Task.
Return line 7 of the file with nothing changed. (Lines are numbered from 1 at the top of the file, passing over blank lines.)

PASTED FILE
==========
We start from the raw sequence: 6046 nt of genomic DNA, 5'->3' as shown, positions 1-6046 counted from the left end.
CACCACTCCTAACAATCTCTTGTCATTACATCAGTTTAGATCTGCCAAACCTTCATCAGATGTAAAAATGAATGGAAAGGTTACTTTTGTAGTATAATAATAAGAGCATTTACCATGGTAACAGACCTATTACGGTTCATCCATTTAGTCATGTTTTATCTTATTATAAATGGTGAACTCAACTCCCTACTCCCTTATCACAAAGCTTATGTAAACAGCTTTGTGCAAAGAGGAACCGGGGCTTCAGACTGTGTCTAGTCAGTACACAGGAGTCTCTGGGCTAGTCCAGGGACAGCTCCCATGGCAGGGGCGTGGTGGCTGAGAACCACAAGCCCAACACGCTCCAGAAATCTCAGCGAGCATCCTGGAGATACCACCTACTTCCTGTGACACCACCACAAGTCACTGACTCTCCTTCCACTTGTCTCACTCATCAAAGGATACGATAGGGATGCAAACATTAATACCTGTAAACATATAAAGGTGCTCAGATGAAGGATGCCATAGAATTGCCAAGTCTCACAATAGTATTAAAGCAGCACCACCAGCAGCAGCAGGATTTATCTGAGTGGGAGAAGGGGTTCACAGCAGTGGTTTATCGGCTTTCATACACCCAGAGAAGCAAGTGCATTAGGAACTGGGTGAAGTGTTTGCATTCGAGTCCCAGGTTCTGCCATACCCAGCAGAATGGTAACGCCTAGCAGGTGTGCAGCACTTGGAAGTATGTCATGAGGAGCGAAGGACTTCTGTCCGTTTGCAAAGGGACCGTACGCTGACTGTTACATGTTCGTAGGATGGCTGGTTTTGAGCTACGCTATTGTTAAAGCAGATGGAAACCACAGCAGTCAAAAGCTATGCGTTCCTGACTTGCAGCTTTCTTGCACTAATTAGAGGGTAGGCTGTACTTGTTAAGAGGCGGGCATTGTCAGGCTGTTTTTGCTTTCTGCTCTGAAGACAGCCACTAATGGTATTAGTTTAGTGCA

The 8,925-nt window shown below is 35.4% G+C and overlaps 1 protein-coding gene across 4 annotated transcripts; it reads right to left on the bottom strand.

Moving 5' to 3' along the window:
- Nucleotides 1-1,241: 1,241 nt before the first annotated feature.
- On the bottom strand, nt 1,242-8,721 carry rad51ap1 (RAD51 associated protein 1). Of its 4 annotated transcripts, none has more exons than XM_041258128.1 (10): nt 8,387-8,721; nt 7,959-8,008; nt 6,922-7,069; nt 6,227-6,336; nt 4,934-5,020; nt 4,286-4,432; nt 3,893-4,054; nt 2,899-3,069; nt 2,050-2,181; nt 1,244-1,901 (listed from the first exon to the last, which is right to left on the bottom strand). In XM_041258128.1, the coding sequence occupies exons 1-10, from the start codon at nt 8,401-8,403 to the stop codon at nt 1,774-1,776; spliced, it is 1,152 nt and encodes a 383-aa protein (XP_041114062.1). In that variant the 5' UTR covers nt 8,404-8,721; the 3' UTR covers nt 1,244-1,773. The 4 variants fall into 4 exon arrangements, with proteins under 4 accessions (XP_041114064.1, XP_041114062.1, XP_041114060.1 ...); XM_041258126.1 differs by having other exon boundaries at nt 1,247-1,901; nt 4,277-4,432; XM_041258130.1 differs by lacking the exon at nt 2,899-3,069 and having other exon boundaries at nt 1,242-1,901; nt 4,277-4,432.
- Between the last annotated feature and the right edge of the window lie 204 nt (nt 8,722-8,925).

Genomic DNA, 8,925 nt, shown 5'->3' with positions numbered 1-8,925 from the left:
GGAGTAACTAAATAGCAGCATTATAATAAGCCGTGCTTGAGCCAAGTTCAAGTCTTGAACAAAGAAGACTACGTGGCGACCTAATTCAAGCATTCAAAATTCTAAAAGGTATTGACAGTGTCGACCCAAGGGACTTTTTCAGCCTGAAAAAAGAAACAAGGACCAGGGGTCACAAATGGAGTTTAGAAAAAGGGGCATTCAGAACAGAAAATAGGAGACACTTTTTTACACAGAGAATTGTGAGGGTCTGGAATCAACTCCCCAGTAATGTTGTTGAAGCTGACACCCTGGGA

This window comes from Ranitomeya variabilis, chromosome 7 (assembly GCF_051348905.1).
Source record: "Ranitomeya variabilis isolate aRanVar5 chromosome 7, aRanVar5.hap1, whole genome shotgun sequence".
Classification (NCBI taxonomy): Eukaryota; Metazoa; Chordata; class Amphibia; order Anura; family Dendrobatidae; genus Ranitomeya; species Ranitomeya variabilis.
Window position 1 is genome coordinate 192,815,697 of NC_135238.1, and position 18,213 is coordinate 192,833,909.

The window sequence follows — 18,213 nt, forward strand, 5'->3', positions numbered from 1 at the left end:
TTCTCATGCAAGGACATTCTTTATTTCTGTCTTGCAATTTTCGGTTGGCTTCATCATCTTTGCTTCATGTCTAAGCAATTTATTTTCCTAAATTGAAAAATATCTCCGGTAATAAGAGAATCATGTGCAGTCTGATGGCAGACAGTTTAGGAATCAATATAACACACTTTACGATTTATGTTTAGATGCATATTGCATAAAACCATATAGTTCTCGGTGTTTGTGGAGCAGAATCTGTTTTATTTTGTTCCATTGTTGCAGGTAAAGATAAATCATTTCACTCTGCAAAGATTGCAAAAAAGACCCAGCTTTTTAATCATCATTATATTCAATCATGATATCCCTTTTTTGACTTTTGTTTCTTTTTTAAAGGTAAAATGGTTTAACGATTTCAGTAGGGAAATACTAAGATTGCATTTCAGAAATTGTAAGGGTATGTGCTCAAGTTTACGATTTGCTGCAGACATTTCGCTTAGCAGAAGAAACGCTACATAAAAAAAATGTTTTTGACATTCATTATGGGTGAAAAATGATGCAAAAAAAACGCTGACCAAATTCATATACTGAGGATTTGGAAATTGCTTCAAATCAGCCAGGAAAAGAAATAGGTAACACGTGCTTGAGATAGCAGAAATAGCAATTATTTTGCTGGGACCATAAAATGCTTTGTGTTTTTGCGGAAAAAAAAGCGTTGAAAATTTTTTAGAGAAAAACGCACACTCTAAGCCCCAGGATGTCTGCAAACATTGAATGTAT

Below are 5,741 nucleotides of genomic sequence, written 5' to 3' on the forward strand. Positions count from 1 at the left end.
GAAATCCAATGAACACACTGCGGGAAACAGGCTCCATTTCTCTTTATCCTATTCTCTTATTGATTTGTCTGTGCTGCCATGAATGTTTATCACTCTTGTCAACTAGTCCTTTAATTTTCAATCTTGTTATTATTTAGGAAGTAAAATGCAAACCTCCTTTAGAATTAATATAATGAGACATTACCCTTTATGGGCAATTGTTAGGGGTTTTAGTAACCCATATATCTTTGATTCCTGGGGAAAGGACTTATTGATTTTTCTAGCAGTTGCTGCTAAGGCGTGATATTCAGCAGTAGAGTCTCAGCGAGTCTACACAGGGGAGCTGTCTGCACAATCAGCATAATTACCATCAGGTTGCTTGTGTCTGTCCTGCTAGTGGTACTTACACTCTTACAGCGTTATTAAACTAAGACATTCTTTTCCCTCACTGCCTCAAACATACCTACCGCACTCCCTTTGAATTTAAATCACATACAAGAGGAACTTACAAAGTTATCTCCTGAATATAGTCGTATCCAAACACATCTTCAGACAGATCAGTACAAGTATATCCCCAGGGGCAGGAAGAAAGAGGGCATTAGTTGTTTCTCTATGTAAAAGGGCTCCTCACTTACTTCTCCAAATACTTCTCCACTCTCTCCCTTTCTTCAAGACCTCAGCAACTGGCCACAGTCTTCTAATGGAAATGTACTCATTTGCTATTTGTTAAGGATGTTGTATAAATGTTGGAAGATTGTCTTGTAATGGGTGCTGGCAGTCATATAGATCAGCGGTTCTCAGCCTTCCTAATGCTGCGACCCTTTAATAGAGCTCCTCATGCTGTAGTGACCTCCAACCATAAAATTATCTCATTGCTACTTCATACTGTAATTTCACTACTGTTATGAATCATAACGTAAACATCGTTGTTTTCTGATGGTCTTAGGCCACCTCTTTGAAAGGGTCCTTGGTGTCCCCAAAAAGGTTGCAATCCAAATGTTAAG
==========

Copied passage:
- Between the last annotated feature and the right edge of the window lie 204 nt (nt 8,722-8,925).